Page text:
COVID-19 is declared as the deadliest pandemic in most parts of the world with its remarkable consequences on the physical, cognitive, mental and social well-being of our body ultimately provoking deterioration in the overall functional status of the individual. Due to the sudden spike of COVID- 19 cases nationwide lockdown was imposed. Mandatory quarantine protocol had to be followed by patients.18 The study is intended to evaluate the impact of COVID-19 according to their regions and their lifestyle with existing comorbidities on functional status and rate of perceived exertion in recovered post-COVID-19 patients. This study highlights the prolonged health-related squeal in COVID-19 survivors. A Post COVID-19 Functional Status Scale (PCFS) was used to evaluate the magnitude of functional limitations in the recovered post COVID-19 patients. The PCFS is an ordinal scale with kappa’s of 0.75 and 1.0 developed by Klok and his colleagues incorporating six components based on basic activities of daily living, instrumental activities of daily living, participation in social roles and symptom checklist. The functional limitations were graded according to Grade-0 (with no functional limitations), Grade 1 (with negligible functional limitations), Grade 2 (with significant functional limitations), Grade 3 (with moderate functional limitations) and Grade 4 (with severe functional limitations).19 The study was commenced with the screening of 500 recovered post COVID-19 patients. A total of 360 recovered post COVID-19 individuals (215 males and 145 females) with a positive COVID-19 report were included in the study. 140 individuals were enlisted in the exclusion criteria of the study. Out of 360 individuals, 17.1% patients required constant care. Basic activities of daily living component comprised of 9.1% of individuals required assistance in eating, 16.3% of individuals reported the need of assistance in toilet activities, 18.5% of individuals required assistance in routine daily hygiene activities and 25.4% individuals reported the need of assistance in walking. Instrumental activities of daily living incorporated 40.3% of individuals requiring assistance in basic household chores. The data was analyzed using the statistical package SPSS22.0. The normality of the data was assessed using the Shapiro Wilkinson test. Inferential statistics to find of the difference between the groups was done using ONE WAY ANOVA test and TUKEY HSD POST-HOC test and Student t-test. The comparison between PCFS scale with symptomatic and asymptomatic patients was analyzed using student t-test between two age categories ranging from individuals between 25 to 50 years and the second category ranging from 50 years and above. 44.4% population reported of fever as the most predominant symptom followed by 39.1% population who reported of breathlessness and 26.6% population had a cough. There was a significant difference between the two categories with a p-value as 0.0001 which suggests equal chances of functional deterioration in both categories respectively. The comparison between basic and instrumental components of PCFS scale with body mass index categories was analyzed using the ONE WAY ANOVA test. Positive correlation using spearman rank correlation coefficient was observed between normal BMI with upper and lower limit of BMI according to WHO classification suggested a significant difference in the study with a p-value of 0.0001. It suggests that obesity and increased ectopic fat provokes impaired insulin resistance and decreased beta-cell activation leading to loss of effective host defenses and promoting functional immunological deficit. Obesity is associated with compromised immune response and reveal worsened antibody and T-cell response. Considerable hike has been observed in adipocyte count of obese individuals thereby triggering over-expression of ACE-2 receptors. Extensive use of mechanical ventilation causes elevation of cytokines and C- reactive protein (CRP) causing sequelae inducing muscle de-conditioning in the recovery period. There was a subsequent reduction in health indices deteriorating the quality of life. It thereby leads to a decline in the functional status of the individual. A similar study conducted by Manuel Taboada et al. stated that the term ''long COVID” is being used to describe illness in people who are recovered COVID-19 patients but are still reporting long-term effects of the infection.20,21,22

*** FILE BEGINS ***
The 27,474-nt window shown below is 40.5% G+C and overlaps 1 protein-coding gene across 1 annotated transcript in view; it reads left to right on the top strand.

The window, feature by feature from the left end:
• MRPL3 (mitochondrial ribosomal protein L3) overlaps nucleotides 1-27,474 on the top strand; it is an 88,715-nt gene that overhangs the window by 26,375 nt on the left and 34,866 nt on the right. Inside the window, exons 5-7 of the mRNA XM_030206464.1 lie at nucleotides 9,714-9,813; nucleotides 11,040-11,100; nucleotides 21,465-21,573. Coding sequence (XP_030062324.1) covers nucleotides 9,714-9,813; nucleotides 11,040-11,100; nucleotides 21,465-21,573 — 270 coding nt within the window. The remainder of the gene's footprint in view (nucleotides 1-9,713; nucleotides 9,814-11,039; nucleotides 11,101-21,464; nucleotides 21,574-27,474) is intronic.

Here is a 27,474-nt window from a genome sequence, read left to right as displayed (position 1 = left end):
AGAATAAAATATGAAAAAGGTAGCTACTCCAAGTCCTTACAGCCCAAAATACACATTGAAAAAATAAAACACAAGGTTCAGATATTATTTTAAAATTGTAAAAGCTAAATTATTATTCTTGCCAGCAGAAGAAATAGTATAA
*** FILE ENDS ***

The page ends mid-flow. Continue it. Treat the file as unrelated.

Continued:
The component-wise comparison of PCFS scale with co-morbidities like diabetes mellitus, hypertension, joint pain was analyzed using ONE WAY ANOVA test with a significant p-value 0.0001. Out of 360 individuals 112 reported of joint pain, 91 reported hypertension and 84 individuals reported of diabetes mellitus. Individuals with diabetes mellitus express high levels of furin enzyme, a type 1 membrane-bound protease that aids the virus to enter the host cell. Obstinate inflammation in diabetic patients amplify their vulnerability to hyper-inflammation thereby initiating cytokine storm.23 Similarly, hypertensive patients exhibit increased levels of ACE-2 receptors attributed to intake of anti-hypertensive drugs. Joint pain and myalgia are frequently observed in post recovered COVID-19 patients due to immunological cascade. Hence, individuals with co-morbidities are more susceptible to higher risk of functional limitation in the recovery phase.24,25 Similar study conducted by Dr. Aarti Gupta et al. stated the majority of COVID-19 cases have different degrees of functional limitations ranging from negligible to severe based on PCFS scale.26 On the assessment of Dyspnea using Rate of perceived exertion (RPE) was taken using the Modified Borg scale. 31.6% of individuals were reported in the “somewhat difficult” category, 17.7 % individuals were reported in the “difficult” category, 8.3% of individuals were reported in the “hard” category and 14.4% individuals were reported in the “comfortable” category post 6 min walk. A comparison of rate of perceived exertion using the Modified Borg Scale with co-morbidities was analyzed. 93.10% of individuals were reported in the “Hard category”, 70.3% individuals were reported in the „difficult category? and 57.2% individuals were reported in the “somewhat difficult category”. Hence it leads to a decline in the functional status of the individual causing a reduction in VO2 max and total lung capacity.
Conclusion: The study strongly recommends a detailed assessment of both symptomatic and asymptomatic individuals to outline effective post-COVID-19 rehabilitation. The subsequent reduction in health indices deteriorating the quality of life has been observed. Early identification of functional decline with the subsequent layout of rehabilitation measures plays a crucial role in post-acute care management of COVID-19. The Post-COVID-19 Functional Status Scale is an effective tool in determining the functional limitations in the acute phase of post-COVID-19 recovery.
The authors would like to thank the participant for co-operating during the entire process. We would also like to acknowledge the support of our colleagues for their assistance. We are thankful to Dr D Y College of Physiotherapy, Pune for giving us permission
Conflict Of Interest: All the authors declare no conflict of interest in any discipline.
Source of Funding: “SELF”
Ethical Statement: Institutional sub-ethical committee of Dr. D.Y. Patil College of Physiotherapy, Pune with ref. DYPCPT/790/2020.
Conceptualization: Dr. Reema Joshi, Dr Madhuri Rai,Dr Mrunal Rasane
Methodology: Dr. Reema Joshi, Dr Mrunal Rasane,Dr Ruturaj Salvi.
Software: Dr Ruturaj Salvi
Validation: Dr. Reema Joshi, Dr. Sajitha Harilal
Formal analysis: Dr. Reema Joshi, Dr Madhuri Rai
Investigation: Dr. Mrunal Rasane, Dr. Sajitha Harilal,Dr Roopali Banerjee
Data curation: Dr. Reema Joshi, Dr Ruturaj Salvi
Writing – Original Draft: Dr Reema Joshi
Writing – Review & Editing: Dr. Shilpa Khandare.
Visualization: Dr. Reema Joshi
Supervision: Dr.Shilpa Khandare
Project administration: Dr. Reema Joshi